In today’s highly technological climate, many consumers have picked a side where books are concerned: print or e-books. However, according to a new study, traditional print books reign supreme when it comes to quality time between parents and their toddlers.
Researchers from Michigan Medicine at the University of Michigan recently found that when parents read to their young children for story time, there is more conversation and interaction when a print book is used instead of an electronic book.
“Shared reading promotes children’s language development, literacy, and bonding with parents,” said Dr. Tiffany Munzer. “We wanted to learn how electronics might change this experience. We found that when parents read children print books, they talked more frequently and the quality of the interactions were better.”
Keeping a strong connection
To see how interactions changed between parents and children when they used e-books versus print books, the researchers had 37 parent-children pairs try reading on three different formats: regular print books, e-books on a tablet, and e-books that featured animations and sound effects.
Overall, the researchers found that both parents and toddlers talked less while reading either of the e-books when compared to a traditional print book. Additionally, when e-books were used, the majority of the conversation was about the technology, as opposed to the story or any outside anecdotes.
Dr. Munzer notes that the commentary parents offer while reading often has lasting effects on children’s development. Things like asking children questions that can relate to their own experiences or the world at large have been found to help children mature.
Conversely, e-books -- particularly those with the added animations and sound effects -- didn’t offer as many opportunities for parents to chime in on their own. Instead, the researchers speculate that parents let the story itself command attention.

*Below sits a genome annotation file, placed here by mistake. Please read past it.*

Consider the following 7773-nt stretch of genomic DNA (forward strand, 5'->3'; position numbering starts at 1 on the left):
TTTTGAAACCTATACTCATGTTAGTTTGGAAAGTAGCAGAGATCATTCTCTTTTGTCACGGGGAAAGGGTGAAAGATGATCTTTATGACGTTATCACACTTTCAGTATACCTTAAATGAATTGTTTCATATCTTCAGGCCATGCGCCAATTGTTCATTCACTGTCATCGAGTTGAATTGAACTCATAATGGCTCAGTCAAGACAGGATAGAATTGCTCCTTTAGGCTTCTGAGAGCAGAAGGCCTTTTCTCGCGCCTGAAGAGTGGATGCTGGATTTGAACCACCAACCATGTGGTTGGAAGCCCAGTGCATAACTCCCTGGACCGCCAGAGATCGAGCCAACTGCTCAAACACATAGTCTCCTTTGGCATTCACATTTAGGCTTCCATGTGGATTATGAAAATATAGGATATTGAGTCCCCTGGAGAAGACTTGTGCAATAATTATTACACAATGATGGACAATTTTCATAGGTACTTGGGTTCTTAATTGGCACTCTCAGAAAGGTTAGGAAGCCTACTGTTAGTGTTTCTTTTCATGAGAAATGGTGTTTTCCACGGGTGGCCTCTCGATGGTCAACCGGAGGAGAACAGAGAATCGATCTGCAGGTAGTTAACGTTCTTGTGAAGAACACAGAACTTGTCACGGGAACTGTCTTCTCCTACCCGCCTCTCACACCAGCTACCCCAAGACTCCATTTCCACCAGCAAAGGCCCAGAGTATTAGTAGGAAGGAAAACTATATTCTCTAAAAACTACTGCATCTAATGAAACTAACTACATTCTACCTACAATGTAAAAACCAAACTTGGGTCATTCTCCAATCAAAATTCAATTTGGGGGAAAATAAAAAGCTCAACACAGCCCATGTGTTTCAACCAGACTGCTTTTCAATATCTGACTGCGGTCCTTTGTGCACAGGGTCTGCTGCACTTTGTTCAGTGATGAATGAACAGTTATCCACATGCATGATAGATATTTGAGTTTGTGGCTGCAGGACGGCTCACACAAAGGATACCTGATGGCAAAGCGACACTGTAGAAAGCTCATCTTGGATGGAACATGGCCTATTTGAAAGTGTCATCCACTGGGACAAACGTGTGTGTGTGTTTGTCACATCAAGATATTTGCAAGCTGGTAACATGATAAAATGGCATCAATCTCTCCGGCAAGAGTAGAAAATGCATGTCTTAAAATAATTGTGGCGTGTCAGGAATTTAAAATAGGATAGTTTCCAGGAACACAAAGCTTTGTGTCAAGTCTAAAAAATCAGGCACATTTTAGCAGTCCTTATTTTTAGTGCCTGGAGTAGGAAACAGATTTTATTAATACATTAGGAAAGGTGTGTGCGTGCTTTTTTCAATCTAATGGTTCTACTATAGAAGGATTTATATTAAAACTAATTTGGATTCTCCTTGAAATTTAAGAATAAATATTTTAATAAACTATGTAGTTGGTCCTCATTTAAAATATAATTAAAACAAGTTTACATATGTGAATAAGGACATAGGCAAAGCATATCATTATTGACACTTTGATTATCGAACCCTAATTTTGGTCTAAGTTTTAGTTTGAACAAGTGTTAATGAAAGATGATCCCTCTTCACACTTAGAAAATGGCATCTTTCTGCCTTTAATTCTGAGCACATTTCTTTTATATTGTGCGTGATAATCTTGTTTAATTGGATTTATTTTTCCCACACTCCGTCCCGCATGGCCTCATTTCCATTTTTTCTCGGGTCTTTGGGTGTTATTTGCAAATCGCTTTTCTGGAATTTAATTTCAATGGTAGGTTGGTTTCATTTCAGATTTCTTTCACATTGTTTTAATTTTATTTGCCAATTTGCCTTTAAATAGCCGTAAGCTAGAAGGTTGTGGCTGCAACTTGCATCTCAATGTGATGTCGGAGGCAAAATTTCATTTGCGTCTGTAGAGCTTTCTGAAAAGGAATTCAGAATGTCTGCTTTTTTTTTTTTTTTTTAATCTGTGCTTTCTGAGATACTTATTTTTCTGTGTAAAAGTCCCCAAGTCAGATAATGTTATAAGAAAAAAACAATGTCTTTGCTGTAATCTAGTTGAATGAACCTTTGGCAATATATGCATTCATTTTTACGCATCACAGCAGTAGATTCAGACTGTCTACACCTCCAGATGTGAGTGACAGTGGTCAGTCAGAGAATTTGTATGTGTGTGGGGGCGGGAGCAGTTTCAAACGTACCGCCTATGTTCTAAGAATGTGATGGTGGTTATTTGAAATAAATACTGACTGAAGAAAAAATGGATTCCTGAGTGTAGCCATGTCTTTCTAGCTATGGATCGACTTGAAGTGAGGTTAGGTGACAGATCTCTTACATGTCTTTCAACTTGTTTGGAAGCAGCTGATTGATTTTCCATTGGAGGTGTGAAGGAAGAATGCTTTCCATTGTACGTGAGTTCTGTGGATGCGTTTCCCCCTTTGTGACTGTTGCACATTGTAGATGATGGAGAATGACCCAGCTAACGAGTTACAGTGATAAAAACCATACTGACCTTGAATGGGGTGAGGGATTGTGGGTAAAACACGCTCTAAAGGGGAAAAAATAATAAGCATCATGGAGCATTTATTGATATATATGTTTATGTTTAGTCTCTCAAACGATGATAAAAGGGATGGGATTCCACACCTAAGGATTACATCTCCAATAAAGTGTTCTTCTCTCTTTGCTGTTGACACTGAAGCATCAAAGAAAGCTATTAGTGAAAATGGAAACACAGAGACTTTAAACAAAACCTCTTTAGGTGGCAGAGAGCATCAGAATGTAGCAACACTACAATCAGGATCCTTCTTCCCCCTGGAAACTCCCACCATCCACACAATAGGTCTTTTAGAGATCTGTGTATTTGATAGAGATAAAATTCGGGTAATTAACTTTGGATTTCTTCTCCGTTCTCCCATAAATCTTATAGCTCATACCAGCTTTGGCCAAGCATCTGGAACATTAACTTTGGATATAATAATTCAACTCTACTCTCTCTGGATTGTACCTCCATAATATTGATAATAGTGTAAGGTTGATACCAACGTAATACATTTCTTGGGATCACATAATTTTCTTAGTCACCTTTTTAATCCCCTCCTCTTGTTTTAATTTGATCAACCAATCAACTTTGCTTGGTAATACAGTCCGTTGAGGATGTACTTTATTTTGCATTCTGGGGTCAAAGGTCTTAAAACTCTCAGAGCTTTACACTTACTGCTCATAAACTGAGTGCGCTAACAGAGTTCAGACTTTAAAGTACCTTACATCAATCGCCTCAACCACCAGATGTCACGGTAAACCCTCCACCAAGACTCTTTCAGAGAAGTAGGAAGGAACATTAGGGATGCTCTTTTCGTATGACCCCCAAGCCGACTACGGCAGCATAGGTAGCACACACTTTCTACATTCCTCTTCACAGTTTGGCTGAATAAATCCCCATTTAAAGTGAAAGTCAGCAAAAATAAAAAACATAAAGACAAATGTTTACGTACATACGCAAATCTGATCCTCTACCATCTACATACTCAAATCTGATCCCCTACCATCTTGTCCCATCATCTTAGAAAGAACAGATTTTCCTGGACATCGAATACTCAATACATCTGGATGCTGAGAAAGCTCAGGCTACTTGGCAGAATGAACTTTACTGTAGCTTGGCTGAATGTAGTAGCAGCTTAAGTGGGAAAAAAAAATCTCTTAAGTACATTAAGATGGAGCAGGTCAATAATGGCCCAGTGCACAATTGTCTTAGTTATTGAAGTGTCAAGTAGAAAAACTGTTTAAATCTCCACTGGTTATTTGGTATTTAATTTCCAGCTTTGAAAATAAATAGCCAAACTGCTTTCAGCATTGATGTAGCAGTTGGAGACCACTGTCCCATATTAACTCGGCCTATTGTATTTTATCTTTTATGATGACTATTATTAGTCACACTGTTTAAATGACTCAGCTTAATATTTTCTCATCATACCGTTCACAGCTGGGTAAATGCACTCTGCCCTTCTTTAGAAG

“Parents strengthen their children’s ability to acquire knowledge by relating new content to their children’s lived experiences,” said Dr. Munzer. “Research tells us that parent-led conversations [are] especially important for toddlers because they learn and retain new information better from in-person interactions than from digital media.”
The researchers hope that this study encourages parents to keep their interactions consistent across the board when reading to children, regardless of what format they choose.
“Our findings suggest that print books elicit a higher quality parent-toddler reading experience compared with e-books,” said researcher Dr. Jenny Radesky. “Pediatricians may wish to continue encouraging parents to read print books with their kids, especially for toddlers and young children who still need support from their parents to learn from any form of media.”
A recent study explored how reading and writing in the home can affect children for their whole lives.
Researchers found that reading and writing at home led children to have stronger time management, impulse control, and goal-setting skills, all of which lasted well beyond childhood.
"People who are good students tend to become good employees by being on time and putting forward their best work. All of the things that make you a good student also make you a good employee," said lead researcher Nicole Alston-Abel. "If you make sure your child is academically engaged at home through third grade, kids go on autopilot -- they know how to 'do' school after that,” she added.